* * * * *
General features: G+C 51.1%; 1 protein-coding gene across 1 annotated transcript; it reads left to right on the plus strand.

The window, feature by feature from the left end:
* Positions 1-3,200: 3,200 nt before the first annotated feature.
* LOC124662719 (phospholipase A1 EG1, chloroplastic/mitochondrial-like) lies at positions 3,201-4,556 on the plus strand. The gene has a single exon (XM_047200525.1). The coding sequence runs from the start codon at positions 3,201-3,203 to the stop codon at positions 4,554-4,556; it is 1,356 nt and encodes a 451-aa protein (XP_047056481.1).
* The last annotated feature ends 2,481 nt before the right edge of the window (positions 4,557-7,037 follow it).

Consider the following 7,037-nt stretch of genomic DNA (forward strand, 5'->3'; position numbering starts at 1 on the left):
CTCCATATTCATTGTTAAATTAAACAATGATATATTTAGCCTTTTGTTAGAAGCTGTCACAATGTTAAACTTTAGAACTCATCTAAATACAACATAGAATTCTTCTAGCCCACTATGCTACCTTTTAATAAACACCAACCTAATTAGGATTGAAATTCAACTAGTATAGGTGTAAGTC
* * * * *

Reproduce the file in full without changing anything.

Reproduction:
General features: G+C 51.1%; 1 protein-coding gene across 1 annotated transcript; it reads left to right on the plus strand.

The window, feature by feature from the left end:
* Positions 1-3,200: 3,200 nt before the first annotated feature.
* LOC124662719 (phospholipase A1 EG1, chloroplastic/mitochondrial-like) lies at positions 3,201-4,556 on the plus strand. The gene has a single exon (XM_047200525.1). The coding sequence runs from the start codon at positions 3,201-3,203 to the stop codon at positions 4,554-4,556; it is 1,356 nt and encodes a 451-aa protein (XP_047056481.1).
* The last annotated feature ends 2,481 nt before the right edge of the window (positions 4,557-7,037 follow it).

Consider the following 7,037-nt stretch of genomic DNA (forward strand, 5'->3'; position numbering starts at 1 on the left):
CTCCATATTCATTGTTAAATTAAACAATGATATATTTAGCCTTTTGTTAGAAGCTGTCACAATGTTAAACTTTAGAACTCATCTAAATACAACATAGAATTCTTCTAGCCCACTATGCTACCTTTTAATAAACACCAACCTAATTAGGATTGAAATTCAACTAGTATAGGTGTAAGTC